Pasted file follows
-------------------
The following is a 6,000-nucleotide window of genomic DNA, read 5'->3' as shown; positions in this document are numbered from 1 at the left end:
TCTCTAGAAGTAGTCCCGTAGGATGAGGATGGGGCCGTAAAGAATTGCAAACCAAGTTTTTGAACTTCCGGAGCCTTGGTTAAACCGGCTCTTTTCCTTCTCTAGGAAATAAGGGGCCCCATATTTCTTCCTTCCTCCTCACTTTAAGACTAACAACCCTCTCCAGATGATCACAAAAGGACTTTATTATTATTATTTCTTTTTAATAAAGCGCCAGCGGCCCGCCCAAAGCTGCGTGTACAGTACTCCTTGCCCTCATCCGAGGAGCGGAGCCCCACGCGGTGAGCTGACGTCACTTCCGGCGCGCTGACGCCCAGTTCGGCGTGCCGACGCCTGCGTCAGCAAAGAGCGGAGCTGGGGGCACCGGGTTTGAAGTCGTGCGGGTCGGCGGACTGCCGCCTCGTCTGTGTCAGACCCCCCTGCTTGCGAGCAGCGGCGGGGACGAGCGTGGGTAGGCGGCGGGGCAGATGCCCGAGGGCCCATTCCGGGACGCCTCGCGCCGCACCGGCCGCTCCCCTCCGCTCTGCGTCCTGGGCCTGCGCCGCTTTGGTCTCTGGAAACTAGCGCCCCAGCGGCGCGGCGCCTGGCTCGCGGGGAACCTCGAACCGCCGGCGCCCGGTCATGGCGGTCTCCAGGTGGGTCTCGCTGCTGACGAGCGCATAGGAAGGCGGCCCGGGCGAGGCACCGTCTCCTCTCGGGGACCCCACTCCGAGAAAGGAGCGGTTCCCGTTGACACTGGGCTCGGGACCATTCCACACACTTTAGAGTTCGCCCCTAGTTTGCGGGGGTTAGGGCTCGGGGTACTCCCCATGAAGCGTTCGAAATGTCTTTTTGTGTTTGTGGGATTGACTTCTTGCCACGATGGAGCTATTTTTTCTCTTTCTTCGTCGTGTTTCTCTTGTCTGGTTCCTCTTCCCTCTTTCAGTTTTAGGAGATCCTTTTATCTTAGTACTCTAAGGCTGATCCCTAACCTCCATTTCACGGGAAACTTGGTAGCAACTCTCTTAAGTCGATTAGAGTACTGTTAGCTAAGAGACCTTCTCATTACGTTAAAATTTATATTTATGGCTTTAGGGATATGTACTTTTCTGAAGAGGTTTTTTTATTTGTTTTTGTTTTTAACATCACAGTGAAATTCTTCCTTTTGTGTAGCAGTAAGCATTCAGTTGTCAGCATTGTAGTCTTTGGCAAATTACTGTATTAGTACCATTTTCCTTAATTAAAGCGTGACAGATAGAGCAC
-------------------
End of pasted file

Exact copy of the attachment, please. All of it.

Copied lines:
The following is a 6,000-nucleotide window of genomic DNA, read 5'->3' as shown; positions in this document are numbered from 1 at the left end:
TCTCTAGAAGTAGTCCCGTAGGATGAGGATGGGGCCGTAAAGAATTGCAAACCAAGTTTTTGAACTTCCGGAGCCTTGGTTAAACCGGCTCTTTTCCTTCTCTAGGAAATAAGGGGCCCCATATTTCTTCCTTCCTCCTCACTTTAAGACTAACAACCCTCTCCAGATGATCACAAAAGGACTTTATTATTATTATTTCTTTTTAATAAAGCGCCAGCGGCCCGCCCAAAGCTGCGTGTACAGTACTCCTTGCCCTCATCCGAGGAGCGGAGCCCCACGCGGTGAGCTGACGTCACTTCCGGCGCGCTGACGCCCAGTTCGGCGTGCCGACGCCTGCGTCAGCAAAGAGCGGAGCTGGGGGCACCGGGTTTGAAGTCGTGCGGGTCGGCGGACTGCCGCCTCGTCTGTGTCAGACCCCCCTGCTTGCGAGCAGCGGCGGGGACGAGCGTGGGTAGGCGGCGGGGCAGATGCCCGAGGGCCCATTCCGGGACGCCTCGCGCCGCACCGGCCGCTCCCCTCCGCTCTGCGTCCTGGGCCTGCGCCGCTTTGGTCTCTGGAAACTAGCGCCCCAGCGGCGCGGCGCCTGGCTCGCGGGGAACCTCGAACCGCCGGCGCCCGGTCATGGCGGTCTCCAGGTGGGTCTCGCTGCTGACGAGCGCATAGGAAGGCGGCCCGGGCGAGGCACCGTCTCCTCTCGGGGACCCCACTCCGAGAAAGGAGCGGTTCCCGTTGACACTGGGCTCGGGACCATTCCACACACTTTAGAGTTCGCCCCTAGTTTGCGGGGGTTAGGGCTCGGGGTACTCCCCATGAAGCGTTCGAAATGTCTTTTTGTGTTTGTGGGATTGACTTCTTGCCACGATGGAGCTATTTTTTCTCTTTCTTCGTCGTGTTTCTCTTGTCTGGTTCCTCTTCCCTCTTTCAGTTTTAGGAGATCCTTTTATCTTAGTACTCTAAGGCTGATCCCTAACCTCCATTTCACGGGAAACTTGGTAGCAACTCTCTTAAGTCGATTAGAGTACTGTTAGCTAAGAGACCTTCTCATTACGTTAAAATTTATATTTATGGCTTTAGGGATATGTACTTTTCTGAAGAGGTTTTTTTATTTGTTTTTGTTTTTAACATCACAGTGAAATTCTTCCTTTTGTGTAGCAGTAAGCATTCAGTTGTCAGCATTGTAGTCTTTGGCAAATTACTGTATTAGTACCATTTTCCTTAATTAAAGCGTGACAGATAGAGCAC